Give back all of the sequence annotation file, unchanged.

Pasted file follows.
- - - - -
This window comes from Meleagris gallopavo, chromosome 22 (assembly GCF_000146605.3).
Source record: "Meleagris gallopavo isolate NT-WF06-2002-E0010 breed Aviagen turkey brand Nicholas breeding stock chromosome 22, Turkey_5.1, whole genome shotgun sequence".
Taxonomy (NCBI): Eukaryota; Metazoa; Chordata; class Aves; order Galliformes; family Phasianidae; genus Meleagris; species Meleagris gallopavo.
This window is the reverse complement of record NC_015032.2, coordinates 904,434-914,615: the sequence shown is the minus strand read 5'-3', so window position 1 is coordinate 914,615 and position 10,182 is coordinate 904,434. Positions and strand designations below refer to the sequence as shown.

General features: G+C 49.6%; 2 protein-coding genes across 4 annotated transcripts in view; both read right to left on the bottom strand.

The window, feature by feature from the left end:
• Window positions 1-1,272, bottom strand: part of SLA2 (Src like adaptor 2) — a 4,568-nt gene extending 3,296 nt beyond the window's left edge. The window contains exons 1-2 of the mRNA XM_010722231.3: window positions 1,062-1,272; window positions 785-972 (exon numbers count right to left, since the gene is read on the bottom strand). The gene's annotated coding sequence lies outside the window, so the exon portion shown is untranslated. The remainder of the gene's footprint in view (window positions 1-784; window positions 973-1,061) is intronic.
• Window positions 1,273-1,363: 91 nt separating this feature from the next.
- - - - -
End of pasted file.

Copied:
This window comes from Meleagris gallopavo, chromosome 22 (assembly GCF_000146605.3).
Source record: "Meleagris gallopavo isolate NT-WF06-2002-E0010 breed Aviagen turkey brand Nicholas breeding stock chromosome 22, Turkey_5.1, whole genome shotgun sequence".
Taxonomy (NCBI): Eukaryota; Metazoa; Chordata; class Aves; order Galliformes; family Phasianidae; genus Meleagris; species Meleagris gallopavo.
This window is the reverse complement of record NC_015032.2, coordinates 904,434-914,615: the sequence shown is the minus strand read 5'-3', so window position 1 is coordinate 914,615 and position 10,182 is coordinate 904,434. Positions and strand designations below refer to the sequence as shown.

General features: G+C 49.6%; 2 protein-coding genes across 4 annotated transcripts in view; both read right to left on the bottom strand.

The window, feature by feature from the left end:
• Window positions 1-1,272, bottom strand: part of SLA2 (Src like adaptor 2) — a 4,568-nt gene extending 3,296 nt beyond the window's left edge. The window contains exons 1-2 of the mRNA XM_010722231.3: window positions 1,062-1,272; window positions 785-972 (exon numbers count right to left, since the gene is read on the bottom strand). The gene's annotated coding sequence lies outside the window, so the exon portion shown is untranslated. The remainder of the gene's footprint in view (window positions 1-784; window positions 973-1,061) is intronic.
• Window positions 1,273-1,363: 91 nt separating this feature from the next.